The official head of navigation is marked by Black Bridge which is situated in College Walk, at the foot of Wharf Hill. A Grade II listed building, this bridge has a single arch of stone built in 1796. This replaced a bridge that was built around 1670 by Bishop Morton as stipulated by the 1665 Act of Parliament authorising the Navigation.
From Godson’s map of Winchester dated 1750 and from Milne’s map of 1791, it seems that this earlier bridge had two arches that carried two separate tail races from two waterwheels at Wharf Mill. Only the eastern channel seems to have supplied water to the Navigation, the other fed the main River Itchen (known as the “Old Barge”). This was probably not an ideal arrangement as the Navigation’s water supply would have depended upon the milling activities upstream of just one waterwheel and this is a likely reason why the two channels were later joined just above the bridge.
Bishop Morton’s bridge had replaced an earlier wooden bridge, which was quite probably preserved with black tar.
Although not part of the Navigation, it is documented that barges sometimes travelled about 130 yards upstream of the bridge to Wharf Mill. Sometimes known as Seagram’s (or Seagrim’s) Mill, this was once the city’s principal grain mill. A mill has been on this site since the 12th century, but the present mill building (Grade II listed) dates from 1885 (after the cessation of barge traffic) and was converted into flats in 1970.
It is believed that barges also discharged their cargoes for Winchester College in Blackbridge Yard which lies to the left (west) immediately upstream of the bridge.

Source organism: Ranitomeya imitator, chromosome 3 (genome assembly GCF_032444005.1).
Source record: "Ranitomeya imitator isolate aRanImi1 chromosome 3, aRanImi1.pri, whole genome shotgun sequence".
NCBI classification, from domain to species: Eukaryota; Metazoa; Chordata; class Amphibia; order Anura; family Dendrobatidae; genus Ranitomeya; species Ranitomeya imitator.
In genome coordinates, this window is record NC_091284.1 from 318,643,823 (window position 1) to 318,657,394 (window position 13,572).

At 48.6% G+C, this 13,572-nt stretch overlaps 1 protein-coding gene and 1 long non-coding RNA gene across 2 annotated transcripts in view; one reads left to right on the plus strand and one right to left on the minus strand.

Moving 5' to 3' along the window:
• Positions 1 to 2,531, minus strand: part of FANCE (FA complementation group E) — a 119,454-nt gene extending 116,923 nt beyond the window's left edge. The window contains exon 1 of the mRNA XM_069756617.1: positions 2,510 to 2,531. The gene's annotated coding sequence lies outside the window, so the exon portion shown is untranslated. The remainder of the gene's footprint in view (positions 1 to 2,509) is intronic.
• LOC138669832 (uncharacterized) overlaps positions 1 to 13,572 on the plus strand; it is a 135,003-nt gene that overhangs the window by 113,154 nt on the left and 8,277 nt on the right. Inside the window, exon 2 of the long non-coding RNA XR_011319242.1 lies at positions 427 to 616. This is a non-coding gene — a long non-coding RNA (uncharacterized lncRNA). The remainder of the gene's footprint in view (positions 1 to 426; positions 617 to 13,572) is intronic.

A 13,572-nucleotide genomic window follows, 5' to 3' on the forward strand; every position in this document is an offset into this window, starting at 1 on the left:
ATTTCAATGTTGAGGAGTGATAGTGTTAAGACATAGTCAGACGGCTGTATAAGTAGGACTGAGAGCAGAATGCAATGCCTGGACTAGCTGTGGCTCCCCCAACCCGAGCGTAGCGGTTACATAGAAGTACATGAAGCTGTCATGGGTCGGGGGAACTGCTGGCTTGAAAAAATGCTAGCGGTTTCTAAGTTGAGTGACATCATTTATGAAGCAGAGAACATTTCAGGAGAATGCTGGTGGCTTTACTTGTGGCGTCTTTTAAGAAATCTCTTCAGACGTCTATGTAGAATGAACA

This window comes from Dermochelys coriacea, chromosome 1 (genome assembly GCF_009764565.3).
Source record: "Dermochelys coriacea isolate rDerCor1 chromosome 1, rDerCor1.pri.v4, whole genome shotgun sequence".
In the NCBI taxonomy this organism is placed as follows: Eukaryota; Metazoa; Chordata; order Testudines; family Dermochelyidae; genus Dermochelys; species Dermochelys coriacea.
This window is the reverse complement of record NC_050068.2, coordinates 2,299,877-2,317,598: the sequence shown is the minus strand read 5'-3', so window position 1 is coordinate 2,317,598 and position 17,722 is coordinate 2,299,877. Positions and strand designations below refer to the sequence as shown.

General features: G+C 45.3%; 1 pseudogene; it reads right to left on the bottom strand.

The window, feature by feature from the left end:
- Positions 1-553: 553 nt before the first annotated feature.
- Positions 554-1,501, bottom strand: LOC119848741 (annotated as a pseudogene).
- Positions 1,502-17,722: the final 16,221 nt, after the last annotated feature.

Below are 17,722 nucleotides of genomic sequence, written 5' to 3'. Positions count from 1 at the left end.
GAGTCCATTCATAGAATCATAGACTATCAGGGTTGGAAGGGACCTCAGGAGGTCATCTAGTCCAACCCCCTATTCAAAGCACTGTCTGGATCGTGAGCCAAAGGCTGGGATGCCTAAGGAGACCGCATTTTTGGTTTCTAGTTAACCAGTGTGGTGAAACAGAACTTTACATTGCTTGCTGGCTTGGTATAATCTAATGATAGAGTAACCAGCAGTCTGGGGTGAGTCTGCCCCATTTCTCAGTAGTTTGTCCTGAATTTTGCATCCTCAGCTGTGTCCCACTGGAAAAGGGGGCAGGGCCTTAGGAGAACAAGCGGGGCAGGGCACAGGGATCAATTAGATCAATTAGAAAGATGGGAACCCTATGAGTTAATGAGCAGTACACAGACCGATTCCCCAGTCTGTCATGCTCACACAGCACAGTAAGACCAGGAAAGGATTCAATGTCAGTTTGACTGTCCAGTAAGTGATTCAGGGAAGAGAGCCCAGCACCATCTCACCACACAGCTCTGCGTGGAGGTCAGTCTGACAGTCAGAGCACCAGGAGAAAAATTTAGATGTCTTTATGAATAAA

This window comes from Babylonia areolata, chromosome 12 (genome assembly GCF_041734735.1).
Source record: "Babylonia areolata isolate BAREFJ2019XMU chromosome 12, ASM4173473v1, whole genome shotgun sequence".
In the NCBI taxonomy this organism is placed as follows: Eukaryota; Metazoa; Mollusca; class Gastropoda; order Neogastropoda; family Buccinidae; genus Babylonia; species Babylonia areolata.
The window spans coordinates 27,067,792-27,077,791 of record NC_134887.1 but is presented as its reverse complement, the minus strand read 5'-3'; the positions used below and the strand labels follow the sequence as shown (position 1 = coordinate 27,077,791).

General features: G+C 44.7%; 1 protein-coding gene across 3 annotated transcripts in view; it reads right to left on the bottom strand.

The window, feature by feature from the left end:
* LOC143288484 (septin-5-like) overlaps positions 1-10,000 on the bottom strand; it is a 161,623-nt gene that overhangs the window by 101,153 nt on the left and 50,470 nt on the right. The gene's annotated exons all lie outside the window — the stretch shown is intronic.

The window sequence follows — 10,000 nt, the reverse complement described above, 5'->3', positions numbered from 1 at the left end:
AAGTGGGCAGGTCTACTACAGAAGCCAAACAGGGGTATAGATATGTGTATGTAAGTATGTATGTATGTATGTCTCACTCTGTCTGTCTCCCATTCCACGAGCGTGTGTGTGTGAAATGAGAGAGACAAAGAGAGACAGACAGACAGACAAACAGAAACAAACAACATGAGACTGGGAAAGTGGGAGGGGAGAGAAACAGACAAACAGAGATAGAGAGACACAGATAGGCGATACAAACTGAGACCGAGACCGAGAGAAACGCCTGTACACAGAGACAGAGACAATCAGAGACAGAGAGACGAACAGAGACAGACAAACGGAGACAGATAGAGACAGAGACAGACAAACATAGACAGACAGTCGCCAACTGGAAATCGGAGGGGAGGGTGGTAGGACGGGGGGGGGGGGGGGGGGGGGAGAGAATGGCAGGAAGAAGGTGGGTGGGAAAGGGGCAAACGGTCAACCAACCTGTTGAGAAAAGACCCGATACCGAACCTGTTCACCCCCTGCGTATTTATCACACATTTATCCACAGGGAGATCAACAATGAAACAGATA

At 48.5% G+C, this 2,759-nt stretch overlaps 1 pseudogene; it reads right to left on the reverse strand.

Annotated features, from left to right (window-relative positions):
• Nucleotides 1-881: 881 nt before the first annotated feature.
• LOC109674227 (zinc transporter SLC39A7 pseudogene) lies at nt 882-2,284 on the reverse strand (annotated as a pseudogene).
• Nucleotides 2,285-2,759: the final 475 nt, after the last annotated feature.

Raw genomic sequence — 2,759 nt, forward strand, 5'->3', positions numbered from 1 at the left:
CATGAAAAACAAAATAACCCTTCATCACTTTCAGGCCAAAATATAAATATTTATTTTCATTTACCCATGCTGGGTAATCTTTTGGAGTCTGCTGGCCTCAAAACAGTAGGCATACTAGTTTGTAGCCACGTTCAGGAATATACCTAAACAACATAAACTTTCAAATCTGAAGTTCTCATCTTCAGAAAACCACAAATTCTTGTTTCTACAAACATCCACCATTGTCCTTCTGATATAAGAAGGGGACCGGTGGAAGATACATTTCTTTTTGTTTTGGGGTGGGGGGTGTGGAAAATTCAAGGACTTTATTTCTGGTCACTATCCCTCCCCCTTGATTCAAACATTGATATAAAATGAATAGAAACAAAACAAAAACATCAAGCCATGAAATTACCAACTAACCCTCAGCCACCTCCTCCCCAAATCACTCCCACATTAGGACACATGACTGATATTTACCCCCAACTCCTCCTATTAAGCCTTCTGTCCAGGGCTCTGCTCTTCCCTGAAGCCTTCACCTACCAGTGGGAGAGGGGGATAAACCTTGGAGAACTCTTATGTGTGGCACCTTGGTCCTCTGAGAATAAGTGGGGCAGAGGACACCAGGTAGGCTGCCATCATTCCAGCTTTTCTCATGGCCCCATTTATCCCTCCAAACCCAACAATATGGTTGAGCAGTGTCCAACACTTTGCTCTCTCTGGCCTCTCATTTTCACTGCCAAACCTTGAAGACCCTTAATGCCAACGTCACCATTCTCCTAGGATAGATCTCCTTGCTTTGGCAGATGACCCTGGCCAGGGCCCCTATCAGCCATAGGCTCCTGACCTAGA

Blackbridge Wharf lies on the east bank of the Navigation immediately below the bridge. The wharf area, now in the hands of Winchester College, contains the former manager's house (now known as Wharf Farm), warehouse (converted to a dwelling) and stables (more recently converted to residential use). In former times, there was also a malthouse and a further warehouse on the site. In about 2013, the old stable block was extended and converted to housing and more housing was built on some of the then open part of the wharf and called Wharf Mews.
On the west side of the waterway are a series of sluices (sometimes known as “Seven Hatches”) along the summit pound that can be used to control water in this section of the Navigation. The sluices just below Black Bridge, probably built when the two tail races were joined above the bridge, lead into a channel of the river still known to Winchester College as the “Old Barge”. This may have been the route used by boats in times before the current Navigation was built (which is sometimes called the “New Barge”). These sluices would have become necessary when the channels above the bridge were joined. There are a number of further sluices in the west bank on the way to Tun Bridge.
Wharf Bridge and area
Immediately below Blackbridge Wharf, Wharf Bridge crosses the Navigation. This single brick span has a headroom of about 6 feet and is the oldest bridge surviving on the waterway, being built in the 1760s. Access to the bridge can gained down a footpath which leaves the unmade Domum Road about 50 yards from College Walk.